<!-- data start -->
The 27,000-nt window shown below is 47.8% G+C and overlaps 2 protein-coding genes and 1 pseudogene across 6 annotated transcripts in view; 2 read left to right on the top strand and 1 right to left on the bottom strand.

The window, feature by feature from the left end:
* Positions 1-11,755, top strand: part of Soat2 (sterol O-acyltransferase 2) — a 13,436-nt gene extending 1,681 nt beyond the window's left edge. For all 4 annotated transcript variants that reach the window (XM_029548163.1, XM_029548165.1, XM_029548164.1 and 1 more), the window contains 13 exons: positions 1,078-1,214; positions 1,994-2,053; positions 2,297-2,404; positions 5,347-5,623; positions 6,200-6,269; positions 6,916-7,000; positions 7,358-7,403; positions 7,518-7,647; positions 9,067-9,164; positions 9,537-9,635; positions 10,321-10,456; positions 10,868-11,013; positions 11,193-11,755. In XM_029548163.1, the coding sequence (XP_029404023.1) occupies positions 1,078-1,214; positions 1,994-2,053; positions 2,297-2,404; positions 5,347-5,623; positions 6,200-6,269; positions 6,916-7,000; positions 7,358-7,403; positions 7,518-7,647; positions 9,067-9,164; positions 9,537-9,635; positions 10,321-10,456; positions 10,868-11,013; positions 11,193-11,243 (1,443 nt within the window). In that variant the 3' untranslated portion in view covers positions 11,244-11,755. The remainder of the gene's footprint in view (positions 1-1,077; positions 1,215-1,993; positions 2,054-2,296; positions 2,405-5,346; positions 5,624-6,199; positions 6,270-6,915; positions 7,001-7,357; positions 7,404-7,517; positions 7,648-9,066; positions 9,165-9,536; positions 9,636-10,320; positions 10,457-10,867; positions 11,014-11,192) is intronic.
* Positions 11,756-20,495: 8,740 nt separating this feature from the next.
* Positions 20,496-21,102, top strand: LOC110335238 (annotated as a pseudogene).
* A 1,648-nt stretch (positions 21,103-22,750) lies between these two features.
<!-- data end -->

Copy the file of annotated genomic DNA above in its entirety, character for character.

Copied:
The 27,000-nt window shown below is 47.8% G+C and overlaps 2 protein-coding genes and 1 pseudogene across 6 annotated transcripts in view; 2 read left to right on the top strand and 1 right to left on the bottom strand.

The window, feature by feature from the left end:
* Positions 1-11,755, top strand: part of Soat2 (sterol O-acyltransferase 2) — a 13,436-nt gene extending 1,681 nt beyond the window's left edge. For all 4 annotated transcript variants that reach the window (XM_029548163.1, XM_029548165.1, XM_029548164.1 and 1 more), the window contains 13 exons: positions 1,078-1,214; positions 1,994-2,053; positions 2,297-2,404; positions 5,347-5,623; positions 6,200-6,269; positions 6,916-7,000; positions 7,358-7,403; positions 7,518-7,647; positions 9,067-9,164; positions 9,537-9,635; positions 10,321-10,456; positions 10,868-11,013; positions 11,193-11,755. In XM_029548163.1, the coding sequence (XP_029404023.1) occupies positions 1,078-1,214; positions 1,994-2,053; positions 2,297-2,404; positions 5,347-5,623; positions 6,200-6,269; positions 6,916-7,000; positions 7,358-7,403; positions 7,518-7,647; positions 9,067-9,164; positions 9,537-9,635; positions 10,321-10,456; positions 10,868-11,013; positions 11,193-11,243 (1,443 nt within the window). In that variant the 3' untranslated portion in view covers positions 11,244-11,755. The remainder of the gene's footprint in view (positions 1-1,077; positions 1,215-1,993; positions 2,054-2,296; positions 2,405-5,346; positions 5,624-6,199; positions 6,270-6,915; positions 7,001-7,357; positions 7,404-7,517; positions 7,648-9,066; positions 9,165-9,536; positions 9,636-10,320; positions 10,457-10,867; positions 11,014-11,192) is intronic.
* Positions 11,756-20,495: 8,740 nt separating this feature from the next.
* Positions 20,496-21,102, top strand: LOC110335238 (annotated as a pseudogene).
* A 1,648-nt stretch (positions 21,103-22,750) lies between these two features.